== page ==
D1.10.2       As part of this operation the contractor will be expected to remove any dead animals including fish, waterfowl, small mammals and the like. The Contractor is also required to report the occurrence of dead, sick or injured animals to the Client for further remedial action as appropriate.

D1.10.3       AQC4: Enter & Clean Canal                                                (PRO)

Remove floating and suspended litter including occasional leaf and plant litter, and larger sunken debris (e.g., road cone, shopping trolley, car tyre) from water areas inaccessible from land. All waste collected must be placed directly into sacks, barrows or vehicle and disposed of. Waste must not be placed on the banks or stored on site. The Contractor must include in the rates to clear pump intake grilles and outlets where litter and leaves tend to collect.

As part of this operation the contractor will be expected to remove any dead animals including fish, waterfowl, small mammals and the like. The Contractor is also required to report the occurrence of dead, sick or injured animals to the Client for further remedial action as appropriate.

D1.10.4       AQL2: Autumn/Winter Leaf Removal                               (PRO)

The Contractor will price a rate for leaf removal during the Autumn/Winter period. This rate will be applied as a plus rate to be applied in addition to the rates for ‘normal’ cleaning (AQL1; AQC2; AQC3 & AQC4) for the specified period.

D1.11          WATER QUALITY

D1.11.1       General

The Contractor must report to the AO any significant changes in the condition of the water feature especially with regard to correct water-flow, damage or deterioration of structures, algae/vascular plant growths, water condition, and the presence or build up of sunken foliage, debris, silt and contaminants.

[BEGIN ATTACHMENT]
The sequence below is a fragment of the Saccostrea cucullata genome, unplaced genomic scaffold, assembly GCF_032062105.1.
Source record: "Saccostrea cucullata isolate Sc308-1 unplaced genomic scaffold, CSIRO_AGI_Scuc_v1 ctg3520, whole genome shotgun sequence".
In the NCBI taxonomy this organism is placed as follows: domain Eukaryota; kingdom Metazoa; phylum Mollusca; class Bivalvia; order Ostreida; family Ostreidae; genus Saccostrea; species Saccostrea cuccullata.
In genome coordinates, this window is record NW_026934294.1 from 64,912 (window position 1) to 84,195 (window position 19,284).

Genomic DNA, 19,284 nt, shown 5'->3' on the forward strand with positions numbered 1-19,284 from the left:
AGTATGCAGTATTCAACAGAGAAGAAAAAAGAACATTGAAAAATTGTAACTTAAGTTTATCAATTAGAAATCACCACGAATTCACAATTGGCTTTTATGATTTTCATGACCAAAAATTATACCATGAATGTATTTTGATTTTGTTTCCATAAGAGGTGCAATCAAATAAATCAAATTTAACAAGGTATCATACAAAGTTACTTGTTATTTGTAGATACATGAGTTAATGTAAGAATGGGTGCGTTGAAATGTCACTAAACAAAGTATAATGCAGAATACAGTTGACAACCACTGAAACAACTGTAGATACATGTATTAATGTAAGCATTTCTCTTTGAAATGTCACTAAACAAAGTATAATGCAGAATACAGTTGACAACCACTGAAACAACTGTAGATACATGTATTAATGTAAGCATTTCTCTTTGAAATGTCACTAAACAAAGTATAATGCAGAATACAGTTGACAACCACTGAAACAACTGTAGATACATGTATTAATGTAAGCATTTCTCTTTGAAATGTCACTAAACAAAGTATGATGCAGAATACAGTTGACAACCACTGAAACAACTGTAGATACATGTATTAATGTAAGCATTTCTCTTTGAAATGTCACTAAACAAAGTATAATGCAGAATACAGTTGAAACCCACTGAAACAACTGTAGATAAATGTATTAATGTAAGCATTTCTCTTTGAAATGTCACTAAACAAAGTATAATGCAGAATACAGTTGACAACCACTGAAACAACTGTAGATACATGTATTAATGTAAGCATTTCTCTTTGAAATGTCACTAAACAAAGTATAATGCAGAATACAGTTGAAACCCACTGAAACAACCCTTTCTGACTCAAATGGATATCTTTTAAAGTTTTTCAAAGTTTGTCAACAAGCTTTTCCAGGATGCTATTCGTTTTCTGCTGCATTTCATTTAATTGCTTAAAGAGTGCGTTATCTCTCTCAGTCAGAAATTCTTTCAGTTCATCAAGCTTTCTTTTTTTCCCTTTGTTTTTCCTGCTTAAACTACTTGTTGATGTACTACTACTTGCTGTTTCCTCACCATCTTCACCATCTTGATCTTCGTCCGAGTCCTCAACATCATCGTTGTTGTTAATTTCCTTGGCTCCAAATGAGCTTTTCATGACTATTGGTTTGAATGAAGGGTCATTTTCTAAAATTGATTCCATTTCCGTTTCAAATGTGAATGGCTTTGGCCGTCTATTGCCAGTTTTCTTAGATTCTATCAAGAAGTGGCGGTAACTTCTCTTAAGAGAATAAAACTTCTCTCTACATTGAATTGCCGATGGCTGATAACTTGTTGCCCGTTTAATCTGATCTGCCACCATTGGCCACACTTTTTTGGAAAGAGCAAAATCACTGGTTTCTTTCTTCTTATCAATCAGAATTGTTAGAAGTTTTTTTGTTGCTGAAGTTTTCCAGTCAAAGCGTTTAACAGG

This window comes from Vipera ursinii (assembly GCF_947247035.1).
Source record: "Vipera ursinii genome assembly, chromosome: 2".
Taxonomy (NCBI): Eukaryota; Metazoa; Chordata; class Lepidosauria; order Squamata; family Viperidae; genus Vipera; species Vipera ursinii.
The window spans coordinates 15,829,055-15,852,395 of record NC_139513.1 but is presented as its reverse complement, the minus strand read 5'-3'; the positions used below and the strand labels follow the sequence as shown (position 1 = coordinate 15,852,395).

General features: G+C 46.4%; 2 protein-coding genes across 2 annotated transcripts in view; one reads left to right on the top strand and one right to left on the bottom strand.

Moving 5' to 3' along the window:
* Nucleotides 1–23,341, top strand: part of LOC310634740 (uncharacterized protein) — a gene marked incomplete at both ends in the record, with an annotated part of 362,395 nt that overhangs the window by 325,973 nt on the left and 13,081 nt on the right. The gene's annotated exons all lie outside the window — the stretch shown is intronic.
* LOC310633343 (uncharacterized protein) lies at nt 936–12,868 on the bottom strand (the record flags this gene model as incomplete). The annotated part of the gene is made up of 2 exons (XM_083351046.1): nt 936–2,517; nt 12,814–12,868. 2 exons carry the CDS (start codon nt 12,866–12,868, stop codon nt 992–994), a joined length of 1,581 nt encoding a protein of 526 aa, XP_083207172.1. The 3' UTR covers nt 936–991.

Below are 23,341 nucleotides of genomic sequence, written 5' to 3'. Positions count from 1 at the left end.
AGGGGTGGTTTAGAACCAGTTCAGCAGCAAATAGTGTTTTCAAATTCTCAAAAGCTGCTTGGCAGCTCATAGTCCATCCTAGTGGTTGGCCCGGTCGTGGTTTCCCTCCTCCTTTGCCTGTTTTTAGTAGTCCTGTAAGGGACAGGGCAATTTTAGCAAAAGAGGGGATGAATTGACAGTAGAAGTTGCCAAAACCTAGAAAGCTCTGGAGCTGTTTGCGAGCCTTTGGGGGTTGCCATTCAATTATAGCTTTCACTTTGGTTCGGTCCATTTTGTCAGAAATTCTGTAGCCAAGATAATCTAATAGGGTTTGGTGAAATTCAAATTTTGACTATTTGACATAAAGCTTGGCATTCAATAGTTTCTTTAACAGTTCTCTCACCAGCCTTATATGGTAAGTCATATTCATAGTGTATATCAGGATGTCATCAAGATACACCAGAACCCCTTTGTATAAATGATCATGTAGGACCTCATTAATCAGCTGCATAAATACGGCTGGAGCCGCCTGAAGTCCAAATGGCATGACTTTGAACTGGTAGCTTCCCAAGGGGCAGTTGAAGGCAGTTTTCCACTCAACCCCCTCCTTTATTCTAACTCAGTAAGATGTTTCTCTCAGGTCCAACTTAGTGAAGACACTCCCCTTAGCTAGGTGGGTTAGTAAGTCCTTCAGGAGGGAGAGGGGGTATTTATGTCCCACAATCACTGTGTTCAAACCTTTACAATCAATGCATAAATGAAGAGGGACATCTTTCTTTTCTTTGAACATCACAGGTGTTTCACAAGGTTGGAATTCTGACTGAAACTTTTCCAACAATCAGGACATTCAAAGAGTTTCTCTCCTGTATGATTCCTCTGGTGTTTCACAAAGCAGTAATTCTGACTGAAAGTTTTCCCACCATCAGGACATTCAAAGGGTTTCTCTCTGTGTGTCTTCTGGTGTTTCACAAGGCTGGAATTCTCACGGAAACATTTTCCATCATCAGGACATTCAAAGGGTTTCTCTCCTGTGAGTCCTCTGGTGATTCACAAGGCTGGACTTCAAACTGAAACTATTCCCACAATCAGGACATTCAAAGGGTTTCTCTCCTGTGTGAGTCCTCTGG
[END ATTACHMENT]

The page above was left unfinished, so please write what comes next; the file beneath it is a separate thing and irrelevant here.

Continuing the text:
D1.11.2       Any instruments, materials or testing equipment required for the execution of the work must be supplied by the Contractor and allowed for within the tendered rates.

D1.11.3       All instruments must be correctly calibrated and used in accordance with the manufacturer’s recommendations.  Calibration of such instruments must be included in the Contractor’s tendered rates.

D1.11.4       Water sampling and analysis must be in accordance with the mandatory and guidelines values set out in the Bathing Water Quality Regulations, Statutory Instructions SI 1991 No. 1597 and European Community Directive 76/160/EEC.

D1.11.5       Current monitoring and sampling locations are listed below; however these may be deleted or added to during the contract period.

  • Shadwell Basin:- Off Pontoons (used by water sports) N.E. of Dock Centre
  • Ornamental Weirs:- Centre of lowest section of weirs
  • Tobacco Dock:- from steps midway along north side
  • Western Dock Canal:- Off steps midway along north side of southern branch.